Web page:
I knew of Ensan before, though not specifically because the 51-year-old German (orginally from Iran) had previously made two EPT Main Event final tables, finishing third at EPT11 Barcelona and sixth at EPT11 Malta. I remembered him more for having won two silver spades in prelims at the EPT Grand Final in Monte Carlo back in May where I was helping cover side events.
He’s up over $2 million now in live tournament earnings, all won since 2013, with several wins and final tables. All that helps suggest his skills as a player, although I think anyone watching the live stream yesterday also would appreciate his creativity, too, with a number of interesting, unexpected decisions made in hands that obviously put his opponents on the defensive.
Heads-up in particular included a number of intriguing hands to follow, with Tremzin also providing some worthy opposition in terms of making plays and taking risks. What stood out, though, was the good sportsmanship displayed by both, evidenced in particular both in the deal the pair struck and in one particular hand that came afterwards.
There had been some deal discussion at four-handed, though nothing was agreed upon then. Then after Ilkin Amirov was knocked out in third, the remaining two discussed a deal with Ensan ahead in chips with about 17.5 million to Tremzin’s 13.8 million. Despite his lead, Ensan was fine with an even split of most of the remaining prize money, with each player getting €724,510 and €30,000 left for which to play.
I’ve written here before about the EPT not just allowing deals (unlike the WSOP), but also letting spectators and viewers at home follow along with those discussions, and once again the deal talks were interesting to watch. It was also nice to see how agreeable the pair were in the discussions, with Ensan being so amenable and not being too bothered to push for more thanks to his chip lead. Perhaps all of his cashes over the last couple of years made it easier for him to make that choice, but for those of us on the virtual rail it perhaps inspired a slight rooting interest going forward.
Heads-up was kind of wild, with the lead changing several times and as I already mentioned a lot of interesting postflop play. The two players ended up playing 122 hands, and it was on the 84th one of heads-up another moment arose that resulted in Ensan showing himself to be an especially likable character.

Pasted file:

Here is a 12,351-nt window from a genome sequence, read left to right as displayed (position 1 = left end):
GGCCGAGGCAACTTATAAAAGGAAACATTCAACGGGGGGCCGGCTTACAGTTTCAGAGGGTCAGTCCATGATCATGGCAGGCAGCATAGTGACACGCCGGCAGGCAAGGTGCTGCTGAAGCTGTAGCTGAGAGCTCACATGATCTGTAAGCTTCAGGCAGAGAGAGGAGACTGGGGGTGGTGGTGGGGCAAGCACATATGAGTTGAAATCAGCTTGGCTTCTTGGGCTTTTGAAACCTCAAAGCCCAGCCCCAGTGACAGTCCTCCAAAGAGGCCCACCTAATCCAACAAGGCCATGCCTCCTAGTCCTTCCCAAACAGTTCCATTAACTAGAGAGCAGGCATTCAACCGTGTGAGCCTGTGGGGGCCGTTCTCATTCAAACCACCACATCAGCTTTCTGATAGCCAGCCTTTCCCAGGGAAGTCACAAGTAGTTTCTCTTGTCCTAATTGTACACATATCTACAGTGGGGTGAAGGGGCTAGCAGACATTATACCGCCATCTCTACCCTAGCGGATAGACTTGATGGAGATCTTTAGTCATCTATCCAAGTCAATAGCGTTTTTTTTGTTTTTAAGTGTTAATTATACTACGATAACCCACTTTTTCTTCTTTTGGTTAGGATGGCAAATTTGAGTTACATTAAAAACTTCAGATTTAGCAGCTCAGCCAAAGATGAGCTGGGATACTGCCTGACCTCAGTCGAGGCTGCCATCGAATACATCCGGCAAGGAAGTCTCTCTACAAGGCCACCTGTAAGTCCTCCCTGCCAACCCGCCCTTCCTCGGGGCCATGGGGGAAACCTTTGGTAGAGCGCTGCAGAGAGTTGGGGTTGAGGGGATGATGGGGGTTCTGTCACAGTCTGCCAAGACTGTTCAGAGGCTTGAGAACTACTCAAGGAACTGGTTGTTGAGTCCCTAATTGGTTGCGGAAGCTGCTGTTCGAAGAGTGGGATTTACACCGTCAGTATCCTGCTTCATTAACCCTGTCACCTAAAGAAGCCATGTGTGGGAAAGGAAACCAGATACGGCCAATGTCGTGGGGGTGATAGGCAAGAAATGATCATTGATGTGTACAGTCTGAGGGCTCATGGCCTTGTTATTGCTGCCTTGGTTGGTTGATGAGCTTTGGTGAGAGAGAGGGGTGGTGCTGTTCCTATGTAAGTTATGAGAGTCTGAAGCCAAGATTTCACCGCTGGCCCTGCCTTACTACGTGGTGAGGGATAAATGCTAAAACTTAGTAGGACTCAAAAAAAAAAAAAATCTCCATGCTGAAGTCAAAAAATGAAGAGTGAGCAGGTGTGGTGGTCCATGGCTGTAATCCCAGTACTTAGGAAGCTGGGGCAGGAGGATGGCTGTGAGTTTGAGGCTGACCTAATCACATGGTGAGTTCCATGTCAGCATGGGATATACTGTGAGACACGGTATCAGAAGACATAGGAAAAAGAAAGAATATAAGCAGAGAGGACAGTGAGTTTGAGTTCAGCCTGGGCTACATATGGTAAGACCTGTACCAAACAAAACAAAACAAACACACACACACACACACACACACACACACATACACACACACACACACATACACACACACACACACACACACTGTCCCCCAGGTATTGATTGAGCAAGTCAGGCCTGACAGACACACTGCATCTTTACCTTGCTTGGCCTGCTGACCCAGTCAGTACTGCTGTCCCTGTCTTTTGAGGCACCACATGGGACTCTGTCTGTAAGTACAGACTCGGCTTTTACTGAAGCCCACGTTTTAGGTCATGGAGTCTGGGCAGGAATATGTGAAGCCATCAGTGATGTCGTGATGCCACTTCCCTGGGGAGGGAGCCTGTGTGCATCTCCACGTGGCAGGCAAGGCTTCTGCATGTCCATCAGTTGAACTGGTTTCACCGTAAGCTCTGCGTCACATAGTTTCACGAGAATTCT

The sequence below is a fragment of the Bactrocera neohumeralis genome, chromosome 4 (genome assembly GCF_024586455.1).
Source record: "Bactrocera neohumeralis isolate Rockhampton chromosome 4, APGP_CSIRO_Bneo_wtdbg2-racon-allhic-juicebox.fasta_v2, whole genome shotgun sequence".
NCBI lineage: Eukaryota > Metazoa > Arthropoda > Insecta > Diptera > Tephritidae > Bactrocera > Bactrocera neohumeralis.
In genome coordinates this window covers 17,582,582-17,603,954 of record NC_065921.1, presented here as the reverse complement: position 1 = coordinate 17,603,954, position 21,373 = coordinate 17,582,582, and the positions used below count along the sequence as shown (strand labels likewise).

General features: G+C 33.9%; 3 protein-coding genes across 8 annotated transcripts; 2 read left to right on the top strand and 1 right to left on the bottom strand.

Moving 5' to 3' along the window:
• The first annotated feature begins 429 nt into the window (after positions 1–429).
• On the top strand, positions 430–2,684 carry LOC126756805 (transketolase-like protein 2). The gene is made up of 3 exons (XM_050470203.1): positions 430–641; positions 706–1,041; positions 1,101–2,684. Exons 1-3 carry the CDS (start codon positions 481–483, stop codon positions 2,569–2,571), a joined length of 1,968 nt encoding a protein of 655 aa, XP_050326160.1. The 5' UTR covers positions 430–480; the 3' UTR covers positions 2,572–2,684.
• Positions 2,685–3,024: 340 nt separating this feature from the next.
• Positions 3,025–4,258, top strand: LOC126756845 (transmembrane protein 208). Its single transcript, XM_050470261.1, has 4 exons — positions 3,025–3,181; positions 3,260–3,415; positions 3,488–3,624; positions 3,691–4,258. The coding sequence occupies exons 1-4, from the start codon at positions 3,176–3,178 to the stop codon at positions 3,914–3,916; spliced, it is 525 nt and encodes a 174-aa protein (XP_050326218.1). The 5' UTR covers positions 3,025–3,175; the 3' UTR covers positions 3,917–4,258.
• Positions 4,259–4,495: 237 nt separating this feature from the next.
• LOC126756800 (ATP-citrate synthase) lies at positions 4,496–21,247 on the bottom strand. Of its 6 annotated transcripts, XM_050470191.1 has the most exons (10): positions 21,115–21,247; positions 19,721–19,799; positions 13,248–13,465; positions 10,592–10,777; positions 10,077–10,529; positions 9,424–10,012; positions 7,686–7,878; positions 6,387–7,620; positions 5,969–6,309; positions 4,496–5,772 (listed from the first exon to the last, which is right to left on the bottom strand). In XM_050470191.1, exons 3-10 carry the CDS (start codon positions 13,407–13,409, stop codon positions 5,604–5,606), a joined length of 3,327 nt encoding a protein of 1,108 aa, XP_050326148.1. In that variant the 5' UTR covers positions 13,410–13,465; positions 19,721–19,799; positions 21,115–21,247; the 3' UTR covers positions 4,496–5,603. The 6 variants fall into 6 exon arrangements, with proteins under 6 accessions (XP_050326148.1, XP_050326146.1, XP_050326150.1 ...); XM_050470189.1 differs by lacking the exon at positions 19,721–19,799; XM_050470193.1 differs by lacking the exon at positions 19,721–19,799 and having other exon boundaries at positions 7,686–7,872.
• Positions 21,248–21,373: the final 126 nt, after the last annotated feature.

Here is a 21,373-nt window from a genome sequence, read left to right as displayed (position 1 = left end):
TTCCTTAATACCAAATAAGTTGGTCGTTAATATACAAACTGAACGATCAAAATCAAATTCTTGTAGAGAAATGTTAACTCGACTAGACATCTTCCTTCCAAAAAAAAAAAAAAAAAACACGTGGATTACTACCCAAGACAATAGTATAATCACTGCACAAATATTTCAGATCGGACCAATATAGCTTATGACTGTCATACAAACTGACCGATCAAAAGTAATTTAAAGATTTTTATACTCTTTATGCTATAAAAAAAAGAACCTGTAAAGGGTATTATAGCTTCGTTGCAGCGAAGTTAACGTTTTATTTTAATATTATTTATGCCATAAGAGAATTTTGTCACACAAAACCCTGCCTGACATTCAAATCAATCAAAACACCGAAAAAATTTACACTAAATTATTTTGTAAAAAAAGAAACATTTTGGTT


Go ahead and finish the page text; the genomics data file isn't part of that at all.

Tremzin had a small lead to begin the hand which started as a limped pot followed by a checked flop, then the turn brought a check-call from Ensan. The river then saw Ensan lead with a bet, then after a short pause Tremzin made a hefty raise.
Watching on a delay, we could see that the board had run out and that Ensan was betting with a lowly pair of fives as he held . The reader had only picked up one of Tremzin’s cards -- the -- which had made it curious to see him put in a big raise (what could he have?).
Ensan then only took about 20 seconds before making a big reraise back -- also interesting to see, and a good example of his boldness -- doing so wordlessly by pushing the needed chips forward. Tremzin immediately said “good call” and began to show his hand. Meanwhile Ensan could be heard saying “You call? You win,” having decided that if he were called there, his fives couldn’t possibly be good.
Discussion followed, with Tremzin explaining what had happened and adding “of course I’m not calling” with the hand he held. It took a little while for everything to become clear to all, with the TDs also listening and appearing as though they were on the verge of making a decision in the matter.
The problem, of course, was that Tremzin had used one of those “action” words -- i.e., “call” -- which when used in spots where one’s intention is different than the action the word indicates can lead to problems. Robert Woolley wrote a good article for PokerNews about this issue a while back titled “You Can Say These Words at the Table, But Be Careful When You Do.”
“Okay gentleman... it’s okay,” said Ensan, interrupting the discussion while making a thumbs-up gesture. “I don’t want more,” he added, echoing the position he’d taken during the deal-making.
The TDs actually still had to rule on the matter, but they went along with Ensan and decided to rule Tremzin didn’t have to call the reraise, as he obviously didn’t intend to with the hand he held. The players retook their seats and continued to talk about the hand as the dealer readied for the next hand.
“Next time, don’t bluff,” Ensan cracked. Tremzin grinned as he responded, “But you bluffed also.”
It was a fun moment to watch, and again made it easy to root for Ensan going forward. Tremzin, too, was understanding and easy-going in a spot that it was easy to imagine could have been a lot less amiable, say, with different players involved or in a different tournament. The combination of good sportsmanship and skillful play made it an especially enjoyable match to watch.